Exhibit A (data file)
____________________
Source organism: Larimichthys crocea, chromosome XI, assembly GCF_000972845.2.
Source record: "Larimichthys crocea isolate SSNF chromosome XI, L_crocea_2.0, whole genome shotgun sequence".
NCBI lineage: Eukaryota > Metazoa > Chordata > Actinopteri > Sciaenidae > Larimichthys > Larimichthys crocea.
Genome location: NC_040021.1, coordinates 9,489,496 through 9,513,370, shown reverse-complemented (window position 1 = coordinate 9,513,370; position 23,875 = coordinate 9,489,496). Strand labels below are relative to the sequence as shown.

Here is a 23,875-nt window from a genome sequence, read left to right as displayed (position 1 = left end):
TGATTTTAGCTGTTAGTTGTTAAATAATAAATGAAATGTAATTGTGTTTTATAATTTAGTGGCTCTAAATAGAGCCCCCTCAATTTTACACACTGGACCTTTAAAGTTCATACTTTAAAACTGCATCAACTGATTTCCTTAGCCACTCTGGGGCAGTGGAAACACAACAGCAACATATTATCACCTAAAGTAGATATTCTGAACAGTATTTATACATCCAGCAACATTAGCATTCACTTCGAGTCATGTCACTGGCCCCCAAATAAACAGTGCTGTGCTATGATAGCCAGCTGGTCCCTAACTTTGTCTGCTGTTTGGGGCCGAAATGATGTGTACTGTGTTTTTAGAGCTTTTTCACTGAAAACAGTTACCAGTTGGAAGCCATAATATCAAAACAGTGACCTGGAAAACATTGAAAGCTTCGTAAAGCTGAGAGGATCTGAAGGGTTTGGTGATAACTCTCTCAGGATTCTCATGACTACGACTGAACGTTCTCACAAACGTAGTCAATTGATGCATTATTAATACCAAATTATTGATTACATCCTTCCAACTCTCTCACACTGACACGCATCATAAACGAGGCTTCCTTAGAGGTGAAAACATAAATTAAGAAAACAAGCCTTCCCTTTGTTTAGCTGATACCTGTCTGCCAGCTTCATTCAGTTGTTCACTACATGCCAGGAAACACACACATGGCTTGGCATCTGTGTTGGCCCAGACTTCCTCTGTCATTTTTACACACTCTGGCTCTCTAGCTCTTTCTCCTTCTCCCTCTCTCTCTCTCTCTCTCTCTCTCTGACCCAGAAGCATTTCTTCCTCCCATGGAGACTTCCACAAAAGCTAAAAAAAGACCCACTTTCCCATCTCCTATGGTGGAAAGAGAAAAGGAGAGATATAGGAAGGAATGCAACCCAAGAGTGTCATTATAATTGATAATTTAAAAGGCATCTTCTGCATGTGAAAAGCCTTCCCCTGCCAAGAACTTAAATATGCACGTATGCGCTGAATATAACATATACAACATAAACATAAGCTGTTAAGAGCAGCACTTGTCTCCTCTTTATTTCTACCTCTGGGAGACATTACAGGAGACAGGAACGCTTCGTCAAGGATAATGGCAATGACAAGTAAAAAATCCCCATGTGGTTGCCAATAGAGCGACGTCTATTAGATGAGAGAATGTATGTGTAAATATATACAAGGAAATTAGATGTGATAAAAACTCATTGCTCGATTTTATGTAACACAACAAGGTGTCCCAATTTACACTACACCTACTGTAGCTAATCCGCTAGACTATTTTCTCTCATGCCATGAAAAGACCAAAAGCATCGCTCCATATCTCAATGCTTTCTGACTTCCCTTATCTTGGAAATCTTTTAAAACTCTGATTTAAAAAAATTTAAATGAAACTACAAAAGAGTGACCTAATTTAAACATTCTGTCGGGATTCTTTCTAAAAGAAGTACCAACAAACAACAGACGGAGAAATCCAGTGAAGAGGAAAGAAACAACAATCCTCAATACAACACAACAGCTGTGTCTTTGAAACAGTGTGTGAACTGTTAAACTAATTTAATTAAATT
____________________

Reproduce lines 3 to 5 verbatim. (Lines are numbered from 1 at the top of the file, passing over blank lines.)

NCBI lineage: Eukaryota > Metazoa > Chordata > Actinopteri > Sciaenidae > Larimichthys > Larimichthys crocea.
Genome location: NC_040021.1, coordinates 9,489,496 through 9,513,370, shown reverse-complemented (window position 1 = coordinate 9,513,370; position 23,875 = coordinate 9,489,496). Strand labels below are relative to the sequence as shown.

Here is a 23,875-nt window from a genome sequence, read left to right as displayed (position 1 = left end):